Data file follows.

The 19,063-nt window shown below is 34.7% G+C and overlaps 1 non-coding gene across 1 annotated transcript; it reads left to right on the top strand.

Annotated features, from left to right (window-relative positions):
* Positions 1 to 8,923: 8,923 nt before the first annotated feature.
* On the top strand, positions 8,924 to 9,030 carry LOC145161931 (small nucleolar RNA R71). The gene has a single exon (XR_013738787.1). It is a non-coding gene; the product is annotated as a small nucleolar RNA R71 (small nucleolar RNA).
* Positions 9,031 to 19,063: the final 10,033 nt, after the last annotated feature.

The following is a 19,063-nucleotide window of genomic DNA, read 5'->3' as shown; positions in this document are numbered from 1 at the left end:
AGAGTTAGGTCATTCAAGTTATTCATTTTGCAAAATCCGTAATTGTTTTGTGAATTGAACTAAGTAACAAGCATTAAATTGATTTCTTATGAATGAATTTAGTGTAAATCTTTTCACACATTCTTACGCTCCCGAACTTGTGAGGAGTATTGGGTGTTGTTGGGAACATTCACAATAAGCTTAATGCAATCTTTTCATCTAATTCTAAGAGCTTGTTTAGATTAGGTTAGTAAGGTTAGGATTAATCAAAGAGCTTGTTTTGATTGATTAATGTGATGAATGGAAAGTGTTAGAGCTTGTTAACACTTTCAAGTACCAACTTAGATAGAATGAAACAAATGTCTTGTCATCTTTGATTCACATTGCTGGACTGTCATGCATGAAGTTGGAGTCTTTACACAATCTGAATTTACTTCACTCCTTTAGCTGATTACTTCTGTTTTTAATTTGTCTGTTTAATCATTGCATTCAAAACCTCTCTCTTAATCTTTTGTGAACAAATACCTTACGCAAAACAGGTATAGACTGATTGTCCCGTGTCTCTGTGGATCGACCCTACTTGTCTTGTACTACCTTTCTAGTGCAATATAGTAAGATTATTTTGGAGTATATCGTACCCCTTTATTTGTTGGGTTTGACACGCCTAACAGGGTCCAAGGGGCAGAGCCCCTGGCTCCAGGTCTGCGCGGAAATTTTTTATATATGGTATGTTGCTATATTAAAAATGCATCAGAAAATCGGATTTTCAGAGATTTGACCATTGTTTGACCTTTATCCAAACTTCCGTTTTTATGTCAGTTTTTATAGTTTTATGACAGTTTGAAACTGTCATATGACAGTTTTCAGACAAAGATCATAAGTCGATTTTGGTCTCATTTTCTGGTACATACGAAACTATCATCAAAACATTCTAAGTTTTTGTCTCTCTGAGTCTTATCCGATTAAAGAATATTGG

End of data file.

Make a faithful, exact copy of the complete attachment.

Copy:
The 19,063-nt window shown below is 34.7% G+C and overlaps 1 non-coding gene across 1 annotated transcript; it reads left to right on the top strand.

Annotated features, from left to right (window-relative positions):
* Positions 1 to 8,923: 8,923 nt before the first annotated feature.
* On the top strand, positions 8,924 to 9,030 carry LOC145161931 (small nucleolar RNA R71). The gene has a single exon (XR_013738787.1). It is a non-coding gene; the product is annotated as a small nucleolar RNA R71 (small nucleolar RNA).
* Positions 9,031 to 19,063: the final 10,033 nt, after the last annotated feature.

The following is a 19,063-nucleotide window of genomic DNA, read 5'->3' as shown; positions in this document are numbered from 1 at the left end:
AGAGTTAGGTCATTCAAGTTATTCATTTTGCAAAATCCGTAATTGTTTTGTGAATTGAACTAAGTAACAAGCATTAAATTGATTTCTTATGAATGAATTTAGTGTAAATCTTTTCACACATTCTTACGCTCCCGAACTTGTGAGGAGTATTGGGTGTTGTTGGGAACATTCACAATAAGCTTAATGCAATCTTTTCATCTAATTCTAAGAGCTTGTTTAGATTAGGTTAGTAAGGTTAGGATTAATCAAAGAGCTTGTTTTGATTGATTAATGTGATGAATGGAAAGTGTTAGAGCTTGTTAACACTTTCAAGTACCAACTTAGATAGAATGAAACAAATGTCTTGTCATCTTTGATTCACATTGCTGGACTGTCATGCATGAAGTTGGAGTCTTTACACAATCTGAATTTACTTCACTCCTTTAGCTGATTACTTCTGTTTTTAATTTGTCTGTTTAATCATTGCATTCAAAACCTCTCTCTTAATCTTTTGTGAACAAATACCTTACGCAAAACAGGTATAGACTGATTGTCCCGTGTCTCTGTGGATCGACCCTACTTGTCTTGTACTACCTTTCTAGTGCAATATAGTAAGATTATTTTGGAGTATATCGTACCCCTTTATTTGTTGGGTTTGACACGCCTAACAGGGTCCAAGGGGCAGAGCCCCTGGCTCCAGGTCTGCGCGGAAATTTTTTATATATGGTATGTTGCTATATTAAAAATGCATCAGAAAATCGGATTTTCAGAGATTTGACCATTGTTTGACCTTTATCCAAACTTCCGTTTTTATGTCAGTTTTTATAGTTTTATGACAGTTTGAAACTGTCATATGACAGTTTTCAGACAAAGATCATAAGTCGATTTTGGTCTCATTTTCTGGTACATACGAAACTATCATCAAAACATTCTAAGTTTTTGTCTCTCTGAGTCTTATCCGATTAAAGAATATTGG